Of all American naval officer portraits, those of midshipmen are perhaps the rarest. In the early nineteenth century, these young officers made only $19 per month, and most of that quickly flowed into the hands of the mess caterer, the laundress, and the haberdasher (one had to keep up appearances, after all). Unless they hailed from a prosperous family, there would have been little money to pay a miniature painter for a likeness to send home to friends and family.
In 2015, the USS Constitution Museum acquired a lovely portrait of a midshipman who seems to have scraped together the funds to hire a proficient artist. We don’t know his name, or the name of the artist who painted him, but he represents for us the hundreds of “young gentlemen” who sailed on Constitution in the early nineteenth century.
The decorative embroidery on the collar reveals his rank. Along the top of the collar, the tailor embroidered a “live oak leaf, with acorns,” and below that a “foul anchor.” This anchor twined round with a cable is still the insignia of a midshipman, worn now on the front of the cap as well as the coat collar. This particular fellow was painted between 1830 and 1841, because he wears the full dress uniform a midshipman as prescribed by navy regulations during those years. His single-breasted blue coat, with nine buttons, follows the fashion of the period. A thick layer of wadding in the breast gives his coat the pigeon-breasted look so sought after by fashionable young men in the 1830s. The breadth of the shoulders are exaggerated by the gathers in the sleeve cap. Wide shoulders and a padded chest give the appearance of a narrow waist.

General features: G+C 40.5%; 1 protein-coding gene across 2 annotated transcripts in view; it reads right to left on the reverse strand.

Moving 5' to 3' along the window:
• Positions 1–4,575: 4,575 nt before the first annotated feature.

While his coat follows uniform regulations to the letter, his sword belt varies widely from what he should have been wearing. The regulations called for white webbing belts with full dress, and blue webbing for undress. Yet our midshipman wears a beautifully embroidered belt, probably made of leather. The style of it suggests it was an older belt, perhaps retained from the 1820s, when belts like this had been worn extensively by military officers.
The case in which this image resides features a chased border and a beaded bezel typical of the 1830s. The reverse holds one further surprise. Encased within another beaded bezel is a plaited lock of hair. It is a lustrous brown, and presumably came from the sitter’s head. For whoever received this personal symbol of devotion it must have helped sooth the loneliness when the sailor was away at sea.
Research Historian, USS Constitution Museum
Matthew Brenckle was the Research Historian at the USS Constitution Museum from 2006 to 2016.